What about those with a grade 3 or below you ask? What would I advise to those people who tried their best, but are facing English Language GCSE resits?
Unhappy with English GCSE Result(s)? An English Teacher’s Advice
Here it is…
Whatever grade you achieved – you know if you tried or not – and that’s what matters, truly. Resits and tuition may come, but you know yourself better than anyone else. Take stock and notice how much progress you’ve made before contemplating your future plans.
Get some help.
Chances are you’ve done your best and just missed a grade – if that’s the case you may need to try something new. They say the definition of madness is ‘to keep trying the same things and expect different results’. Now is the time to change something – it doesn’t have to be big, you could tweak your working style, your support network, get a tutor, ask a friend – whatever it is get some help for the November resit.
You need to read!
Whilst that may sound like a line from the film Top Gun – chances are your resit is in the English Language GCSE. Rarely do students resit Literature. In my view English Language is harder than Literature. This is because, unlike Literature, you cannot read a set text, learn quotes and apply pre-learnt ideas (I mean that’s not the ideal way to learn it anyway, but many do…). With Language it’s a real test of your comprehension skills for an unseen text. To cope with this requirement, you need to be reading and understanding new texts regularly. These may be novels, blogs with challenging vocabulary or non-fiction magazines around a subject you love (again there needs to be some challenging text in there!)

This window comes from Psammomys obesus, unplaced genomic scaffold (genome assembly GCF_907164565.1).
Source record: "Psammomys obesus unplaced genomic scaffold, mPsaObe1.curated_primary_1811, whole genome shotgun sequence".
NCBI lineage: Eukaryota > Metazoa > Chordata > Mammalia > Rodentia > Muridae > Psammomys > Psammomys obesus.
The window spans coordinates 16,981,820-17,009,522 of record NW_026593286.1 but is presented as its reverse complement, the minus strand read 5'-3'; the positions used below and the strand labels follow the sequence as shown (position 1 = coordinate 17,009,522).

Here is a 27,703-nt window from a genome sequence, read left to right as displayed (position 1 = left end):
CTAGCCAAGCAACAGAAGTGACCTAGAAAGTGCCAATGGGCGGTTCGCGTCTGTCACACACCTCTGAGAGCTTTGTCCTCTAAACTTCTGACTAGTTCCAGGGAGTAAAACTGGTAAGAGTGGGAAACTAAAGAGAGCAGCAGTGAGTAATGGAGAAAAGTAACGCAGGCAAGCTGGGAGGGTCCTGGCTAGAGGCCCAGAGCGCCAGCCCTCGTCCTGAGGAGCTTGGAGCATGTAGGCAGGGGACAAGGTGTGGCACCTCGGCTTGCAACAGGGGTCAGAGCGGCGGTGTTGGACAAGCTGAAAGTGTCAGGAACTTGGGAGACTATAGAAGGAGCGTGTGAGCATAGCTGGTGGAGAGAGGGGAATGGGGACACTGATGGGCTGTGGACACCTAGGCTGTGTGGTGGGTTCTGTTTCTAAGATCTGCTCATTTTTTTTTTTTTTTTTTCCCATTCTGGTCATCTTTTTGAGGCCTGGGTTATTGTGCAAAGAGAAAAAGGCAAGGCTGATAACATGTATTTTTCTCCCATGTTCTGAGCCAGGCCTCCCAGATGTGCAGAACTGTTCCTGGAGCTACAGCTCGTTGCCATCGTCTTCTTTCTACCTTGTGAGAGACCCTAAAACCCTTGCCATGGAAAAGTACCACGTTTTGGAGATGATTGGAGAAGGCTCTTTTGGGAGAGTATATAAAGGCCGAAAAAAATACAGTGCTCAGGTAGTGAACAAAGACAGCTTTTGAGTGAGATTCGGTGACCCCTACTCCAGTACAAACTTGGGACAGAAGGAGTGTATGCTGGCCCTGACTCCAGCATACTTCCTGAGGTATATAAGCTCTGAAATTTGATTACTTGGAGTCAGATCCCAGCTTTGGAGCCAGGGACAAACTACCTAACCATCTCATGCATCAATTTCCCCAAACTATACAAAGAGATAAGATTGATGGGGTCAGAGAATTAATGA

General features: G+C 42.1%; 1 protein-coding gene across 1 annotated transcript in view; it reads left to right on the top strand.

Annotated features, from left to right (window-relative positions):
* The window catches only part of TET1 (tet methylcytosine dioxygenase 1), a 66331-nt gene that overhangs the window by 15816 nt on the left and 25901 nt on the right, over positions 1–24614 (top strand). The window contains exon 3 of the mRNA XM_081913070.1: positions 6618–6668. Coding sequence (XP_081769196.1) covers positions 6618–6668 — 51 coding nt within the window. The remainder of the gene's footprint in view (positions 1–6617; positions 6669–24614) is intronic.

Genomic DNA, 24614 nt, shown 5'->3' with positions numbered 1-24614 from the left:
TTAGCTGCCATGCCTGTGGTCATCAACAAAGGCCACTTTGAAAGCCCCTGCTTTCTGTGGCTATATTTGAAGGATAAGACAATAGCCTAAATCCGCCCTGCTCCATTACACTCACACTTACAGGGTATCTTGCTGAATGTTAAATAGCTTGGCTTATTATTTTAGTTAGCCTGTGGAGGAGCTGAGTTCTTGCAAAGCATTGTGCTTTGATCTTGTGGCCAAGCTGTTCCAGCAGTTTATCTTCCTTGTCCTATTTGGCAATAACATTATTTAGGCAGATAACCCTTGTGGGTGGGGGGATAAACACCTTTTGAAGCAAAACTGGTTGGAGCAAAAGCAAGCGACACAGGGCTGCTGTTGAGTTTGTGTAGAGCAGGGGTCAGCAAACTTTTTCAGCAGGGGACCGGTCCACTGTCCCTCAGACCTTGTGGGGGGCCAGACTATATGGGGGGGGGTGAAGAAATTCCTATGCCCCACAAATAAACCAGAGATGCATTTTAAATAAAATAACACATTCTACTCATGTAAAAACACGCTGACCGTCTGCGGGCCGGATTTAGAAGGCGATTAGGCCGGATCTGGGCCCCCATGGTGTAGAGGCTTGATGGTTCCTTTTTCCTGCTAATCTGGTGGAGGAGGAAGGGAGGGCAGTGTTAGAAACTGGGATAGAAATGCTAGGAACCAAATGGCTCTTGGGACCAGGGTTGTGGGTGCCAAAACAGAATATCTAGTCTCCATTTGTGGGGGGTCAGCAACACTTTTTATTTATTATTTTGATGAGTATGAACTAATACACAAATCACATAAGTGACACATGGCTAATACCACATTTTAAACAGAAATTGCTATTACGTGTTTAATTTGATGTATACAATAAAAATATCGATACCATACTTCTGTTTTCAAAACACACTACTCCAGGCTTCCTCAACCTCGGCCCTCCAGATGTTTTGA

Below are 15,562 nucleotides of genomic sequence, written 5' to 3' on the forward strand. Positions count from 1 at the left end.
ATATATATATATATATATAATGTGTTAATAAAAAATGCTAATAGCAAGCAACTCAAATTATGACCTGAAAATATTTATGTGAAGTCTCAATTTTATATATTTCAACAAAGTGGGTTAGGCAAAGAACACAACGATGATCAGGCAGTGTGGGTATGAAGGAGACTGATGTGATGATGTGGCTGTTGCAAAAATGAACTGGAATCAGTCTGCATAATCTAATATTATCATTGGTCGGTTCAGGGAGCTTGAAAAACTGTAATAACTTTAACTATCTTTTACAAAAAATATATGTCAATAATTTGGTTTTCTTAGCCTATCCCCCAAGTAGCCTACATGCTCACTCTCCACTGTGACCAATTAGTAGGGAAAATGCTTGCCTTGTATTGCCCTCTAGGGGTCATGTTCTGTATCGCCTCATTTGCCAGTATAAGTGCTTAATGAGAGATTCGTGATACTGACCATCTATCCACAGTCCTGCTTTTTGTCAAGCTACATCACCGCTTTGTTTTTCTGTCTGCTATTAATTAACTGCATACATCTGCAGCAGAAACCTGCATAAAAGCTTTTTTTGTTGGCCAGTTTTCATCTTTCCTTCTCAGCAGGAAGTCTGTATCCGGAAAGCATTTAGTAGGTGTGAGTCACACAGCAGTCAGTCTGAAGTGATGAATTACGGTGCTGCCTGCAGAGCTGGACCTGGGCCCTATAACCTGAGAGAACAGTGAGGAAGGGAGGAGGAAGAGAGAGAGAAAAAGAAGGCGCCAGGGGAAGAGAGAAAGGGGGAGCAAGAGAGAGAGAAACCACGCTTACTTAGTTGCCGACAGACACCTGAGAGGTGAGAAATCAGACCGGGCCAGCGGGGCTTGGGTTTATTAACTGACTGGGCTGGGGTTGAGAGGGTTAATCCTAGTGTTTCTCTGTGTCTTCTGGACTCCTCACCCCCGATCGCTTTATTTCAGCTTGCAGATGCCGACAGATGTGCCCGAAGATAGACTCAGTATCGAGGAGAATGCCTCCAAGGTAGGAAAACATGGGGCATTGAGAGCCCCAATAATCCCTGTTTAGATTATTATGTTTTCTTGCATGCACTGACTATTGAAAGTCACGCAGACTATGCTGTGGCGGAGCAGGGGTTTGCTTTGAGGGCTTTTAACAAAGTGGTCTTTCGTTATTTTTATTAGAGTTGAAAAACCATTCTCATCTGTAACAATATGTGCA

Whatever you do – please don’t feel down. Many have faced the GCSE resit struggle in tough subjects and they have surmounted it. You CAN DO THIS and I’m here for all those who want to make it!
Happy Studies! ?
Teacher | Tutor | English Specialist
Want students to learn? Here it is. September. And we’re in the thick of it already. Schools are propelling students forth at a frantic pace. The kids are getting jittery. The teachers are headstrong. And then there’s me, still teaching but not so fraught. Not yet anyway.
So yes, I shall go and say what you probably already know – ‘if you want your students to learn – we all need to be content’.
We need staff and students to be content – content doesn’t mean happy – it’s more stable than that.
Students must be calm, measured and able to think. That doesn’t come easily in certain environments where teachers are shouting at them.
And I know that’s hardly rocket science, but it needs affirmation.
And I feel I am now in a sufficiently objective place to state it.
Yes, I am still working in a school teaching English to small groups for their ‘intervention’. Of course, I also tutor English to students for KS3 English and their English GCSE preparation.